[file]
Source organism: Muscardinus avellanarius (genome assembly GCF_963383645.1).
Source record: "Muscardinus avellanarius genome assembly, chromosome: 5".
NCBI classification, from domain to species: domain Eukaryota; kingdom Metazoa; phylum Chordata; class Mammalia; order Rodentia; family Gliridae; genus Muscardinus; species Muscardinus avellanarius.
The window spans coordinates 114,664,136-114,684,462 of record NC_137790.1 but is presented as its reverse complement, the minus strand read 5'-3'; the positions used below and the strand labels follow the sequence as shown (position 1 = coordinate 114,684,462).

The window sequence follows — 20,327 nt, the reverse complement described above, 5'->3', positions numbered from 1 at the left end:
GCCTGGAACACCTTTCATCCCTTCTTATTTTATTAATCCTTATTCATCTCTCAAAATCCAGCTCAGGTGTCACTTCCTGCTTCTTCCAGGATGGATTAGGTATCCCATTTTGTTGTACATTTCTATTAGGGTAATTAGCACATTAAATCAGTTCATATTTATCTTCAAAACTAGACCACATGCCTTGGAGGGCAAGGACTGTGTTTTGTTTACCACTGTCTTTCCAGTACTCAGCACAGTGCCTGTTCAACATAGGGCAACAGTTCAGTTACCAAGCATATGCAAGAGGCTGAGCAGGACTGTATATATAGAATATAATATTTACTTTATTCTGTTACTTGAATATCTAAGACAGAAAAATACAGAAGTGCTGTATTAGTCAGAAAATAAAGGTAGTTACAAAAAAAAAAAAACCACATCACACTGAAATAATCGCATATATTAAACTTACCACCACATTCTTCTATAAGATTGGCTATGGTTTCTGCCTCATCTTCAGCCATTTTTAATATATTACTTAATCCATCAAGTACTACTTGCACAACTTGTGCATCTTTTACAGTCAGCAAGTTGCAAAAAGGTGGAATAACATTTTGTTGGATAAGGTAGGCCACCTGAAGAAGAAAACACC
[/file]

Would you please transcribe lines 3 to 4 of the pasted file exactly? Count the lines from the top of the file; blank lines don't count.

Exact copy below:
NCBI classification, from domain to species: domain Eukaryota; kingdom Metazoa; phylum Chordata; class Mammalia; order Rodentia; family Gliridae; genus Muscardinus; species Muscardinus avellanarius.
The window spans coordinates 114,664,136-114,684,462 of record NC_137790.1 but is presented as its reverse complement, the minus strand read 5'-3'; the positions used below and the strand labels follow the sequence as shown (position 1 = coordinate 114,684,462).